When you think of the companies that performed well during the COVID-19 pandemic, you're probably thinking of technology and stay-at-home stocks like Zoom Video Communications or Peloton Interactive. Resort and gaming properties probably wouldn't top your list -- images of empty casinos and the deserted sidewalks of the Las Vegas Strip probably come to mind.
So you may be surprised to hear that gaming and resort real estate investment trust VICI Properties (NYSE:VICI) not only survived during 2020, it continued to generate attractive growth. Now it's positioned itself through strategic acquisitions to keep its growth engine moving forward. With an attractive dividend and reasonable valuation, VICI could be a worthy addition to your portfolio.
Performance during the pandemic
Many real estate investment trusts (REITs) struggled to collect from tenants in 2020. This was not the case for VICI, which collected 100% of its rents, on time and in cash. And this was at a 100% occupancy rate.
Unlike some REITs, which may have thousands of properties to rent across many small and medium-sized tenants, VICI only owns 17 large properties. These properties are rented by large, best-in-class tenants, including Caesars Entertainment, Penn National Gaming, and Century Casinos. While the tenants obviously had a challenging year, their financial strength enabled them to continue to pay their rent.
For the full year, VICI's revenue increased by 37%, resulting in 28.7% growth in adjusted funds from operations (AFFO, what REITs typically use for earnings). Investors were handsomely rewarded with a 10.9% increase in the dividend to $0.33 per share. At recent prices, that's an attractive dividend yield of 4.3%.
VICI's business model has staying power
VICI's leases are all triple-net. That means the tenants are responsible for expenses on top of the rent, including taxes, insurance, and maintenance. If there's a crack in the parking garage, the tenant pays to fix it. These leases are all long-term, often spanning decades, and have built-in annual rent increases that protect VICI from inflation.
But the most attractive thing about VICI's business model is its wide moat. VICI owns trophy properties in the best locations. These include premier properties on the Las Vegas Strip, such as Caesars Palace and Harrah's. These properties cannot be replicated, as there is no more land available on the Strip.
The tenants that operate these trophy properties are in a strong position, as there is only so much competition available. A new casino opening up three miles outside of town, for example, has little effect on the trophy casinos.
Lastly, live gaming cannot easily be threatened by online disruptors. Sure, online gaming exists, but the experience of gaming live, and all of the associated activities (shows, restaurants, etc.), cannot be replicated online.
If you've attended one of those painful "virtual happy hours" this past year, you know how that's a poor substitute for the real thing. Humans are social creatures and want to experience these activities in the real world (more on that in a bit). That means that there will always be demand for live entertainment businesses like those of VICI's tenants.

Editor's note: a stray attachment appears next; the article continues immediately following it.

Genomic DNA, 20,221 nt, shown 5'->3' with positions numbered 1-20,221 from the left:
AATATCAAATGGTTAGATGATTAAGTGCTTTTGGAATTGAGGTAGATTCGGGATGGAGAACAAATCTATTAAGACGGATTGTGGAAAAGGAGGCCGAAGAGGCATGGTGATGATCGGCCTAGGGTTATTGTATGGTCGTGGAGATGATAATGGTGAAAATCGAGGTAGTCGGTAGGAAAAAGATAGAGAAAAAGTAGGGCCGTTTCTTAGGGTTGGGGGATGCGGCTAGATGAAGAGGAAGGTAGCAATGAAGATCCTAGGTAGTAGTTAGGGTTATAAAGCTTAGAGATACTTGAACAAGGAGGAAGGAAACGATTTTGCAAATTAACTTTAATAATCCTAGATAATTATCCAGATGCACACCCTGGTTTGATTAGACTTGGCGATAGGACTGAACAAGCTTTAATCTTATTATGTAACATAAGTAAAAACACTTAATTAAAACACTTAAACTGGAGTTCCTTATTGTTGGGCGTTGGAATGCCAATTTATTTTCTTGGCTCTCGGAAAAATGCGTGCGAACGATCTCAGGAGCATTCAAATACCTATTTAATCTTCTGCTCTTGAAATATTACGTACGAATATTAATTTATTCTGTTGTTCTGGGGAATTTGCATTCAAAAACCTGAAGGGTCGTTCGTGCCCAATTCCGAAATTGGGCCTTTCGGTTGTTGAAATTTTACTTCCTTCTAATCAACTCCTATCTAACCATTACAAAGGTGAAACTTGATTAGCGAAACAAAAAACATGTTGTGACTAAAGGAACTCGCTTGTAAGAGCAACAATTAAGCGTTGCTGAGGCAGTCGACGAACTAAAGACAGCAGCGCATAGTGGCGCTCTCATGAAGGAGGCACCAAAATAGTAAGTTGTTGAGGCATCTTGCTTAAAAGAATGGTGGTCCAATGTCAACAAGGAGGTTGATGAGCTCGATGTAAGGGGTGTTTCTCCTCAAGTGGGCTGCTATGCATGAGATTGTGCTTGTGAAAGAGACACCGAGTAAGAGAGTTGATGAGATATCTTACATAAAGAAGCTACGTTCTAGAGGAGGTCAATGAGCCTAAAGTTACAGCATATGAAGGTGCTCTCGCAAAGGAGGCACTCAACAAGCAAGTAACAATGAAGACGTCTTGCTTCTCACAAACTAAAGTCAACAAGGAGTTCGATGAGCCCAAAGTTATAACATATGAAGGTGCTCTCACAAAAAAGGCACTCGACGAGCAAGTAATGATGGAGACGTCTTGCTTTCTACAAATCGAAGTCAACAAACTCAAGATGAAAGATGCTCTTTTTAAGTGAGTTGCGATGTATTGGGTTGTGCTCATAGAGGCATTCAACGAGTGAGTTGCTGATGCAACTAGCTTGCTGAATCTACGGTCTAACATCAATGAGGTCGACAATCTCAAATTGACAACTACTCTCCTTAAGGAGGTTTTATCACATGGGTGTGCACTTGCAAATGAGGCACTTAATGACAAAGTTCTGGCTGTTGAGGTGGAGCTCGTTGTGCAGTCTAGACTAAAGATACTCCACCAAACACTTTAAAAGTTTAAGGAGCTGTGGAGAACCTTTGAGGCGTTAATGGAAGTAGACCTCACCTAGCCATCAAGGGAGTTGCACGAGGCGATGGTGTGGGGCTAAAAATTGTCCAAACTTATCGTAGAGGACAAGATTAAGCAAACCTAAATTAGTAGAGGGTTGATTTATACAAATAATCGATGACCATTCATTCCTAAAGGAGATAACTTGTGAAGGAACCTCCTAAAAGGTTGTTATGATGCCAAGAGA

VICI isn't standing still
VICI's growth has continued into 2021, with a 46.8% increase in first-quarter revenue year over year. Most important was the announcement of the $4 billion acquisition of the Venetian Resort Las Vegas and the Sands Expo and Convention Center.
It's hard to understate the importance of the Venetian acquisition. The Venetian is the largest single hotel complex in the U.S., and the Sands Expo and Convention Center is the country's largest privately owned meeting and event space. Upon closing, the property will generate $250 million in incremental annual rent without any direct increases in operating expenses. The tenant, Apollo Global Management (NYSE:APO), has signed a 30-year lease that escalates every year with inflation. And VICI is developing a continual pipeline of new projects around the world in addition to the Venetian.
What are the risks?
The biggest risk to VICI this year is a resurgence of COVID-19 around the world, resulting in a postponement of travel-related activities. However, that risk is much less today than it was even a few months ago.
Roughly 60% of all adults in the U.S. have received at least one COVID vaccine dose. Much of the world is behind this rate, but many places are catching up. As pent-up demand to travel begins, VICI's gaming and resort properties should be major beneficiaries. According to the Las Vegas Review Journal, weekend hotel occupancy rates are already topping 95%, with midweek occupancy over 50%. Caesars Entertainment reported that its weekend hotel occupancy in Las Vegas is already booked "for the foreseeable future."
The first big test for business conventions will be the World of Concrete conference, set to run June 7-10. Assuming that event runs smoothly, that could be a catalyst for continued confidence in traveling to business conferences. The favorable vaccination data and declining COVID case rates suggest that 2021 could be a monster year for gaming and leisure travel, and particularly for Las Vegas.
The bottom line
VICI Properties is a well run triple-net REIT with trophy properties, growing revenue, and plans for continued expansion. It thrived during the pandemic and even raised its dividend.
Like many REITs, VICI was hit with a massive drawdown in Q1 2020, declining 60% from peak to trough. However, the stock price has since fully recovered. Despite that rebound, shares still trade at a reasonable valuation, at roughly 16.5 times projected 2021 AFFO.
As the world begins to recover from COVID-19, travel and event-related investments may be looked on more favorably by investors. In the meantime, shareholders can enjoy a growing dividend.